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York Hospital recognized by American Heart Association for Stroke Treatment


York Hospital has received the American Heart Association/American Stroke Association’s Get With The Guidelines®-Stroke Gold Plus Quality Achievement Award. The award recognizes York Hospital's commitment and success in ensuring stroke patients receive the most appropriate treatment according to nationally recognized, research-based guidelines based on the latest scientific evidence..
        “York Hospital is dedicated to making our care for stroke and heart failure patients among the best in the country. The American Heart Association’s Get With The Guidelines programs help us to accomplish this goal,” said Jud Knox, Hospital President. “Quality medical care is paramount for our community.  We are proud of our teams for being recognized for providing excellent care.”  Get With The Guidelines–Stroke programs help York Hospital’s staff develop and implement acute and secondary prevention guideline processes to improve patient care and outcomes. The program provides hospitals with web-based patient management tools, best practice discharge protocols and standing orders, along with a robust registry and real-time benchmarking capabilities to track performance.
               The quick and efficient use of guideline procedures can improve the quality of care for stroke and heart failure patients and may reduce disability and save lives.  “Recent studies show that patients treated in hospitals participating in the American Heart Association’s Get With The Guidelines-Stroke programs receive a higher quality of care and may experience better outcomes,” said Lee H. Schwamm, M.D., chair of the Get With The Guidelines National Steering Committee and director of the TeleStroke and Acute Stroke Services at Massachusetts General Hospital in Boston, Mass. "York Hospital's team is to be commended for their commitment to improving the care of their patients.”
        Following Get With The Guidelines-Stroke treatment guidelines, patients are started on aggressive risk-reduction therapies including the use of medications such as tPA, antithrombotics and anticoagulation therapy, along with cholesterol reducing drugs and smoking cessation counseling. These are all aimed at reducing death and disability and improving the lives of stroke patients.  Following Get With The Guidelines–Heart Failure treatment guidelines, heart failure patients are started on aggressive risk-reduction therapies if needed, including cholesterol-lowering drugs, beta-blockers, ACE inhibitors, aspirin, diuretics and anticoagulants while in the hospital. Before discharge, they also receive education on managing their heart failure and overall health, including lifestyle modifications and follow-up care. Hospitals must adhere to these measures at a set level for a designated period of time to be eligible for the achievement awards.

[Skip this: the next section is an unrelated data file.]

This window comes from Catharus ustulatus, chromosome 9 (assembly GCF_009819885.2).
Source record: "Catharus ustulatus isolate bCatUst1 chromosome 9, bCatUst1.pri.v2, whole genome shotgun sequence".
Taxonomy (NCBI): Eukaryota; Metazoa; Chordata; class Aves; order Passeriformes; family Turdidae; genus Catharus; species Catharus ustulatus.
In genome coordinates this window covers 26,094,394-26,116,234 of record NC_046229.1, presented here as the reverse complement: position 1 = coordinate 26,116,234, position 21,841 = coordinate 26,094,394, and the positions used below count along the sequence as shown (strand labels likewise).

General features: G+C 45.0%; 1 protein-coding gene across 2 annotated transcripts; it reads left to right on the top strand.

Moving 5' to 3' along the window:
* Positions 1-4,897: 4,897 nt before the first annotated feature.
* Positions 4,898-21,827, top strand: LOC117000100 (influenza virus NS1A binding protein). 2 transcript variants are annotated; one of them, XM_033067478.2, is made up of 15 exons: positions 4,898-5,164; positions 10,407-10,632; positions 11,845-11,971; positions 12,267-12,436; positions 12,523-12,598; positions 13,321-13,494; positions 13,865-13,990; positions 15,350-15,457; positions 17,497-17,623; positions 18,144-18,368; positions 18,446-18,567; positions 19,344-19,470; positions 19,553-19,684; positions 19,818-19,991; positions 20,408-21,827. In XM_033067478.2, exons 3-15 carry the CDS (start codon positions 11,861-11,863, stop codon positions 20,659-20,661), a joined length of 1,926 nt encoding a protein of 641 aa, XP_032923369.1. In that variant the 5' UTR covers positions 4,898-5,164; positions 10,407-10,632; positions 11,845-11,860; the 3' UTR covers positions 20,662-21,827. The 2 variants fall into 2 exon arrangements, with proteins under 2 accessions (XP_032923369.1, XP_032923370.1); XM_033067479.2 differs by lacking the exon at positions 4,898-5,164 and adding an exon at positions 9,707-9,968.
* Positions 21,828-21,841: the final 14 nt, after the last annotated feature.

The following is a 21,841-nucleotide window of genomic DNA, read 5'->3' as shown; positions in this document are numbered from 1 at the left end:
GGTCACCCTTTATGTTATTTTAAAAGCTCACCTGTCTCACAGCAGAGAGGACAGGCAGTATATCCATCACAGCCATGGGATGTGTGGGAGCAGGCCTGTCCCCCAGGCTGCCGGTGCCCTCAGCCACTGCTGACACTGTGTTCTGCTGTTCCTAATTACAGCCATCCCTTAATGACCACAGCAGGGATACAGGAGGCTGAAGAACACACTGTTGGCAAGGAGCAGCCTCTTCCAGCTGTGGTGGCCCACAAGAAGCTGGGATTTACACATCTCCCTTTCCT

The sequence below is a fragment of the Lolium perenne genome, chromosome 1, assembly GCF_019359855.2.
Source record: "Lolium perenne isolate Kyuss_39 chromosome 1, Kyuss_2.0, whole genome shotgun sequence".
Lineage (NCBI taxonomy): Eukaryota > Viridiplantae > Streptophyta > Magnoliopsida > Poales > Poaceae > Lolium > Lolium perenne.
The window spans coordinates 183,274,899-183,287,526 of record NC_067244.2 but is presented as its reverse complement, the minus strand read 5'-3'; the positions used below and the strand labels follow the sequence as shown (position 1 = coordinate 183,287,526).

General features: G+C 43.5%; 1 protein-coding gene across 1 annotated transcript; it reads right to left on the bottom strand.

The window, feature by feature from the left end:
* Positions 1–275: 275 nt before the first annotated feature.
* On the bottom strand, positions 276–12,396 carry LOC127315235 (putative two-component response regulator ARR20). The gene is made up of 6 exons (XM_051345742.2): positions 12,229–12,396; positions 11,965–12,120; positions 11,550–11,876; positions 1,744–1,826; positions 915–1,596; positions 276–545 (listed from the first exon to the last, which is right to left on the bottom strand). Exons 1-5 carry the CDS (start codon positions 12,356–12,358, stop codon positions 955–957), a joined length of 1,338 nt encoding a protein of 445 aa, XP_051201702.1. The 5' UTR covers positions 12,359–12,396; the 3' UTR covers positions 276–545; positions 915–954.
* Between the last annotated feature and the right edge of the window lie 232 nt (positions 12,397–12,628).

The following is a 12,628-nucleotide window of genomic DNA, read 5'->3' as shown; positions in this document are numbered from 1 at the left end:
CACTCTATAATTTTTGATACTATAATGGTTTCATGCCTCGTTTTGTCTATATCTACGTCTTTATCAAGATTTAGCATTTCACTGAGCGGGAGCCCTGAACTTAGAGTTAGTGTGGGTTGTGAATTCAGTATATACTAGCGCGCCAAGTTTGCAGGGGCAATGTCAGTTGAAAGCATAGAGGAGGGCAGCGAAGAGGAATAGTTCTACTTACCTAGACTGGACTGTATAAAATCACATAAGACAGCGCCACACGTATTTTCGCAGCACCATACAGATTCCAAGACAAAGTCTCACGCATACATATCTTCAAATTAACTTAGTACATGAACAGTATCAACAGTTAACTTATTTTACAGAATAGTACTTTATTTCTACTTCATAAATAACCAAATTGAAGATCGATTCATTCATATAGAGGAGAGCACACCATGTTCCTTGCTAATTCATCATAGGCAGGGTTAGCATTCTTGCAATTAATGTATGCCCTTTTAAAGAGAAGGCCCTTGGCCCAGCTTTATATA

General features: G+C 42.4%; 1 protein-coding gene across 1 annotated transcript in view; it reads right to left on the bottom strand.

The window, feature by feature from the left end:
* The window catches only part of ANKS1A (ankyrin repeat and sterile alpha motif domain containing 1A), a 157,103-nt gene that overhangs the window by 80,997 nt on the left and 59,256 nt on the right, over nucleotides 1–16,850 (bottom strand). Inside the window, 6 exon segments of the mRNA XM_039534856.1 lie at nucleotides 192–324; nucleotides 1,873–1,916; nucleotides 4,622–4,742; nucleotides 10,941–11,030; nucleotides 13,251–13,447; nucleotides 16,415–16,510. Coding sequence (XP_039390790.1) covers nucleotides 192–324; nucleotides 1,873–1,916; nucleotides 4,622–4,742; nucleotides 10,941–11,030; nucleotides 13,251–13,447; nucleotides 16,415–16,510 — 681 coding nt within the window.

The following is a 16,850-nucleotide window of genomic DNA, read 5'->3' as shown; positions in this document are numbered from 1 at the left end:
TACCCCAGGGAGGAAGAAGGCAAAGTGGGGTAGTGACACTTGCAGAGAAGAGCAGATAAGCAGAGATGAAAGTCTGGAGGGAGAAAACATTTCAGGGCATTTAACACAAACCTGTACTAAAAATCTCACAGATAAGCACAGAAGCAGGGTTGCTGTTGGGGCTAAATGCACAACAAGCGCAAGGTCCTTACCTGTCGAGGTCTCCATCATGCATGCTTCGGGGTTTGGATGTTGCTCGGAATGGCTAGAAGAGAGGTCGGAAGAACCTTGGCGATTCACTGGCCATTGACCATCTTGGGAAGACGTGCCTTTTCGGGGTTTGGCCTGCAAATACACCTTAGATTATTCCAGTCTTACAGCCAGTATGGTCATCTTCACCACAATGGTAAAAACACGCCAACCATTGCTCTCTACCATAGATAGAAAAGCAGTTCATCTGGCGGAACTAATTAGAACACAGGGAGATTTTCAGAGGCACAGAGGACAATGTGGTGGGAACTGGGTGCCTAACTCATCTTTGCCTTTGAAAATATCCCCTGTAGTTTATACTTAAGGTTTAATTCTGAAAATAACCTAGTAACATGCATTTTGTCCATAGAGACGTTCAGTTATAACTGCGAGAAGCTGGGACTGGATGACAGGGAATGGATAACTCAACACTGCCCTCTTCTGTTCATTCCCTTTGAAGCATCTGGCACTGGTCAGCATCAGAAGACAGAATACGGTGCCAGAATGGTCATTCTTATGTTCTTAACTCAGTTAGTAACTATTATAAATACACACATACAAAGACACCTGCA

According to the American Heart Association/American Stroke Association, stroke is one of the leading causes of death and serious, long-term disability in the United States. On average, someone suffers a stroke every 40 seconds; someone dies of a stroke every four minutes; and 795,000 people suffer a new or recurrent stroke each year. Also, about 5.7 million people suffer from heart failure.  Statistics also show that, each year, 670,000 new cases are diagnosed and more than 277,000 people will die of heart failure. However, many heart failure patients can lead a full, enjoyable life when their condition is managed with proper medications and devices and with healthy lifestyle changes.

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